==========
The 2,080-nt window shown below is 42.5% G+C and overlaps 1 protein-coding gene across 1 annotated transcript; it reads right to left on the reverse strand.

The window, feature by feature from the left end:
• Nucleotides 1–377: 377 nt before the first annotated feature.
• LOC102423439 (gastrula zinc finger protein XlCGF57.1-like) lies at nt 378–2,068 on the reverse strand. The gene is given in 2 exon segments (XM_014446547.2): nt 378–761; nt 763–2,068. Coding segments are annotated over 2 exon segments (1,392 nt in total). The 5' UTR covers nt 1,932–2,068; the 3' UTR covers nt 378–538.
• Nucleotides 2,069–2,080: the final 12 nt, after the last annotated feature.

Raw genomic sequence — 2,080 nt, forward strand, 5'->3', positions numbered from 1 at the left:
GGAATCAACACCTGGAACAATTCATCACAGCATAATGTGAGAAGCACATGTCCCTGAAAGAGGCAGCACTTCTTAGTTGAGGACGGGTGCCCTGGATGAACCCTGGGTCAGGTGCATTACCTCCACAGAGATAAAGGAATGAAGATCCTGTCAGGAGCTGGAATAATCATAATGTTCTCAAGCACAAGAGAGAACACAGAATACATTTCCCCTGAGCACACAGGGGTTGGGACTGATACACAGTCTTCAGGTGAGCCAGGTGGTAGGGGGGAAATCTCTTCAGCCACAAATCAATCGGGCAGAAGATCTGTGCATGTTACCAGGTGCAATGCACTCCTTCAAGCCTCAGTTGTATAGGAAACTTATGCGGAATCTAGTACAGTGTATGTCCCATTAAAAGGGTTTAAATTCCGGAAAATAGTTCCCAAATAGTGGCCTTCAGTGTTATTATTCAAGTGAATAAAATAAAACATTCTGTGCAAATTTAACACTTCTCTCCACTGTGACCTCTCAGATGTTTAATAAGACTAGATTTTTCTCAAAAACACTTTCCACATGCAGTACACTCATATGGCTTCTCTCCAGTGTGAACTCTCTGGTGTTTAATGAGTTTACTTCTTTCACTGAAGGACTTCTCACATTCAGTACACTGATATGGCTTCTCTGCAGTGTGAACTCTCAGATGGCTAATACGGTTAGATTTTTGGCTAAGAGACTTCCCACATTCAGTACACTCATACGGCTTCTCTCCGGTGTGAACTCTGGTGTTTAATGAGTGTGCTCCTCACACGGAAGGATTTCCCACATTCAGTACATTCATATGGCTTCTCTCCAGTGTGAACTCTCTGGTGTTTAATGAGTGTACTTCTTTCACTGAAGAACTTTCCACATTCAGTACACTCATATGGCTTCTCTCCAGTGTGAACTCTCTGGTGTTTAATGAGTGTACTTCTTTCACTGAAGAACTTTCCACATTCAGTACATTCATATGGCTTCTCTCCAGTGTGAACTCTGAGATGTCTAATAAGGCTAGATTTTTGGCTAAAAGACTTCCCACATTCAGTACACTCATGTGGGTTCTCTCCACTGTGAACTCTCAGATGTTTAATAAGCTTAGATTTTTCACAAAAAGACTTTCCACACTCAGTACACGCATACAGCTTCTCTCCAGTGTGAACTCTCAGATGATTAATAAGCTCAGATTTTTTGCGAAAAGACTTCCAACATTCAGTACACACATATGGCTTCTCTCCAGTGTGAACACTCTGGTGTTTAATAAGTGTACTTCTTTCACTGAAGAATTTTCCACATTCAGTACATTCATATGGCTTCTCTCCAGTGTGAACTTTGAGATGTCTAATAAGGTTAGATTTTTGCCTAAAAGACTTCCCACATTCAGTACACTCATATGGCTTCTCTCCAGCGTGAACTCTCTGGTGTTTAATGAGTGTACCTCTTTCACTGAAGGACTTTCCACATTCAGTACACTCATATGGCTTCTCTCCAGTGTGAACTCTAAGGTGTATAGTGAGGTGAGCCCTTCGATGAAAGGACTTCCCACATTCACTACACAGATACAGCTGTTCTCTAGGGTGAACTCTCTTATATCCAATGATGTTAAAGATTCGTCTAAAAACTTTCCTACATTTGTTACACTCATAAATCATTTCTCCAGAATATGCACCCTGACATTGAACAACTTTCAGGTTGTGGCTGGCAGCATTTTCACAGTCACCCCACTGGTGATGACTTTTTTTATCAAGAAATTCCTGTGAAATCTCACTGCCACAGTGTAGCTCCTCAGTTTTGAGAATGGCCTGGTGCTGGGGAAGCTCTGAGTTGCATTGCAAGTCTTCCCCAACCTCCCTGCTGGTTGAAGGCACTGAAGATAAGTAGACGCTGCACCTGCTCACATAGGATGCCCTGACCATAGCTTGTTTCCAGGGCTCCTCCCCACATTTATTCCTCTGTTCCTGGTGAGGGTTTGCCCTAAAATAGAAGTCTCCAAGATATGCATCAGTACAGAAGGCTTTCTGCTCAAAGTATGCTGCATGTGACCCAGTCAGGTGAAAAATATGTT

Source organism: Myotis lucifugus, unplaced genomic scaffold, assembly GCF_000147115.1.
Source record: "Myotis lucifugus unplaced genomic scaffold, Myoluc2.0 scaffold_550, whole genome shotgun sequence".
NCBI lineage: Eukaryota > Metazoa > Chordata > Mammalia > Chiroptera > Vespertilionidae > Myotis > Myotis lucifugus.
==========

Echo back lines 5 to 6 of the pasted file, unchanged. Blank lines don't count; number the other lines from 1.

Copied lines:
• Nucleotides 2,069–2,080: the final 12 nt, after the last annotated feature.

Raw genomic sequence — 2,080 nt, forward strand, 5'->3', positions numbered from 1 at the left: